29th Oct. The heavens opened just as Sam and I left Killingworth, but by the time that we reached Brier Dene the rain had stopped although the cloud remained thick and threatening and there was still mist over the sea. Surprisingly we only found a single Redwing in the dene, although the calls of others were heard faintly in the distance. Blackbirds were everywhere and an occasional Song Thrush was seen. Bullfinches were attracted to easy feeding and a Willow Tit was picked out from among parties of tits.. The star bird whilst we were in the dene was what appeared by its behaviour, a newly arrived Short Eared Owl flying overhead and westwards whilst being harassed by corvids. The owl appeared to be seeking a suitable landing area, but the corvids ensured that it kept on flying westwards until out of sight.
Having checked the bushes and willows where the burn meets the coast and finding only Greenfinches (so few around these days), Goldfinches, Robins, Wren, more Blackbirds and an unidentified warbler, possibly Willow Warbler, we made off towards St Mary’s Island catching sight of newly arriving Fieldfares lifting off the cliff edge and flying west. As the afternoon moved on the cloud began to break, the sun shone for periods and the mist departed which seemed to encourage a movement of birds.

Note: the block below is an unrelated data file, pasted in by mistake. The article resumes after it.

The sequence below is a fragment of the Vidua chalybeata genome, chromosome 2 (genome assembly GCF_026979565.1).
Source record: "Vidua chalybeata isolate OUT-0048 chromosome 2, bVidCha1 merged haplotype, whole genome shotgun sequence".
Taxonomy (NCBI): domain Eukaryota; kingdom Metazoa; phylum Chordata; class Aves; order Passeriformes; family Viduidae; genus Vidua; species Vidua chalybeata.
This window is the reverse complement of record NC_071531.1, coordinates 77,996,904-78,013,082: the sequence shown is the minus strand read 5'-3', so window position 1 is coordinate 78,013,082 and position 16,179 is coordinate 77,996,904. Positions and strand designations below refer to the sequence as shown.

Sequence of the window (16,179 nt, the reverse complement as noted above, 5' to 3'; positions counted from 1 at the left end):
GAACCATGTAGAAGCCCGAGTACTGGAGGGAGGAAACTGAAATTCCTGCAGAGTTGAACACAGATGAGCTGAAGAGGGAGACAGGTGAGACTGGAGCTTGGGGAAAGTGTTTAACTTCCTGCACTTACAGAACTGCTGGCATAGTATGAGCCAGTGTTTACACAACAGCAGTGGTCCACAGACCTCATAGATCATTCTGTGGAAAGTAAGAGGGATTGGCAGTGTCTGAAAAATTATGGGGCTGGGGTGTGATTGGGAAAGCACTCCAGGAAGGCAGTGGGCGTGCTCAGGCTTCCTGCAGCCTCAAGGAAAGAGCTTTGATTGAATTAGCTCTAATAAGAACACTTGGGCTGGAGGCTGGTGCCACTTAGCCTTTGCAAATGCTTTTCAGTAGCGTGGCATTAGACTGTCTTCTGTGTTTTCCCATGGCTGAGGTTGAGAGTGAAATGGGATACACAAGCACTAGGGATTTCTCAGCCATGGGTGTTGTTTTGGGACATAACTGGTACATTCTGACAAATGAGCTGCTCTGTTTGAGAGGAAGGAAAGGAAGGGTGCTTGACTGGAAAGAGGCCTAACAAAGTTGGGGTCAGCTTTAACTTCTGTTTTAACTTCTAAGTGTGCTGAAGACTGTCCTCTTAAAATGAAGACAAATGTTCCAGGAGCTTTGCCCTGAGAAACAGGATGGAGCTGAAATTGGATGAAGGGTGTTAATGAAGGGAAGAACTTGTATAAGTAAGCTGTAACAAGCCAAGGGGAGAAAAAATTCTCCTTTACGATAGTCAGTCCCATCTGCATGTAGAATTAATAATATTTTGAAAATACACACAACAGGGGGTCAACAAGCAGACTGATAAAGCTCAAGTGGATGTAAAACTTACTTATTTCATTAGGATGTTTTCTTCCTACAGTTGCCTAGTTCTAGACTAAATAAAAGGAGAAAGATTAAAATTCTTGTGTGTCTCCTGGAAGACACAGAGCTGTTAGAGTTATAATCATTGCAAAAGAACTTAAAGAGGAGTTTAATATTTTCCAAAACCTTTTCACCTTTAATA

As we walked around the back of the wetland a second Short Eared Owl was found hunting over the fields. This bird eventually stooped to the ground and only its head could be clearly seen from behind the tall grasses. As we watched over the wetland a few minutes later a Short Eared Owl lifted from the reeds and gave an excellent sighting as it flew north over the trees before disappearing. We couldn’t be sure that this was a third owl, but we think it was. At this point and with the air clear and the sun shining numbers of Redwing (and one or two Fieldfare) began to take to flight, but they were far out numbered by the Blackbirds. Skylark, Linnets, Goldcrest and Reed Bunting were seen.